updated 3/10/2009 12:37:08 PM ET 2009-03-10T16:37:08

An influential former Iranian prime minister said Tuesday that he will run in the upcoming presidential election, posing what could be a serious pro-reform challenge to the hard-line president, Mahmoud Ahmadinejad.

Mir Hossein Mousavi, who was premier during the 1980s Iran-Iraq war, is seen by many as a strong candidate in the June election because he was once a hard-liner and could siphon votes away from Ahmadinejad's base. He announced his intention to run in a statement made available to The Associated Press.

But Mousavi may face a challenge for reformist votes since there are two other strong candidates from his camp running for election: former President Mohammad Khatami and former parliament speaker Mahdi Karroubi.

Some analysts have speculated that the reformists are fielding several strong candidates during the initial stages of the campaign as a way to diffuse hard-line attacks, but will reduce the number to one shortly before the election to concentrate support.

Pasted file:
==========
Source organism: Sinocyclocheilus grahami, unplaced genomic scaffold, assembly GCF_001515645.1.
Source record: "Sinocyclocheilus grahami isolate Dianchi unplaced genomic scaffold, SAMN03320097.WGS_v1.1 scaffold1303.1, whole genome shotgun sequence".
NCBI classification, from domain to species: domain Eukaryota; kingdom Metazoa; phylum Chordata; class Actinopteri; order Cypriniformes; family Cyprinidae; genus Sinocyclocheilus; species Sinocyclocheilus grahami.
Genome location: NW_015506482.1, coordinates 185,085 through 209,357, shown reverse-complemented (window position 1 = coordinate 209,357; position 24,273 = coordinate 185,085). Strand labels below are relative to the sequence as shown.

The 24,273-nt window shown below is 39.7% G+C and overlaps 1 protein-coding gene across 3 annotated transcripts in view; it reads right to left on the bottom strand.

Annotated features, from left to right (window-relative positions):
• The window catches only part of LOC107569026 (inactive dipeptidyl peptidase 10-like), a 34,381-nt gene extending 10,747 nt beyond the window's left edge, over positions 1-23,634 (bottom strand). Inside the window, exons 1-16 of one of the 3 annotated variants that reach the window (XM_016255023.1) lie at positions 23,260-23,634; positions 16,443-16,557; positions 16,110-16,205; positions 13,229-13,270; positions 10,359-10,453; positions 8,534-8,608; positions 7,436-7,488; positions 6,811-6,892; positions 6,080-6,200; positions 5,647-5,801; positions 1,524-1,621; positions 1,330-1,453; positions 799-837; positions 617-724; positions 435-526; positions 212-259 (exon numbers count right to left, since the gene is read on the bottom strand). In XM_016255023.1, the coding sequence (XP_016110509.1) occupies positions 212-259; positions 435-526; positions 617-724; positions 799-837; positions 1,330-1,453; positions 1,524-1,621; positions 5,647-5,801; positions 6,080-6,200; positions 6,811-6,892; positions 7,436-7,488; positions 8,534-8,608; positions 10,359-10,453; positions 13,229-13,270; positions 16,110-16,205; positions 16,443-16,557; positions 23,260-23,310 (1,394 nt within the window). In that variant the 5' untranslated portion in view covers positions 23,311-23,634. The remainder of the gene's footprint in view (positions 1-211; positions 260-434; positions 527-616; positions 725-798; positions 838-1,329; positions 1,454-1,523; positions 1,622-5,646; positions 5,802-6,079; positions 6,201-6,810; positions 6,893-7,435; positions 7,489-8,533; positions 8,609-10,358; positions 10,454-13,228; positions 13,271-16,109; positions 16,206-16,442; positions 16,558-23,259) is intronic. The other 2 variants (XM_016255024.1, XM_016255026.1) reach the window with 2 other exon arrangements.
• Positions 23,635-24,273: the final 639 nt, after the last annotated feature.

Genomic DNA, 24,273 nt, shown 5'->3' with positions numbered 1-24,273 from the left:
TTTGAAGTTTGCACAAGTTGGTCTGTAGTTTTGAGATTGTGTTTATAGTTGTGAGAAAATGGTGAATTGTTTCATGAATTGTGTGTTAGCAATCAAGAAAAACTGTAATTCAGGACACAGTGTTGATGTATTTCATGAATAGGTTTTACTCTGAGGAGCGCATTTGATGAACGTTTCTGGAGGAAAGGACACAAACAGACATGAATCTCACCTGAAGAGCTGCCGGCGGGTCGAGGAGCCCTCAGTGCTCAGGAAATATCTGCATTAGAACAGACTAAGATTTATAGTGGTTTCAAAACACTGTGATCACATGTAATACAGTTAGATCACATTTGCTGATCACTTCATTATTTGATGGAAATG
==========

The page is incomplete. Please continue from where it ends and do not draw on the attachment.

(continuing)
"It is likely that reformist candidates will get out of the race in favor of one, but this may happen just weeks before the June election," said political analyst Aboutorab Fazel.

Khatami has said in the past that he and Mousavi will not compete against each other, an indication that one of them may drop out of the race.

But Karroubi could complicate matters because he has repeatedly said he won't drop out regardless of who else is running against Ahmadinejad. The former parliament speaker gained more attention last week when Gholam Hossein Karbashchi, a former Khatami supporter and mayor of Tehran, became Karroubi's campaign manager.

Copyright 2009 The Associated Press. All rights reserved. This material may not be published, broadcast, rewritten or redistributed.


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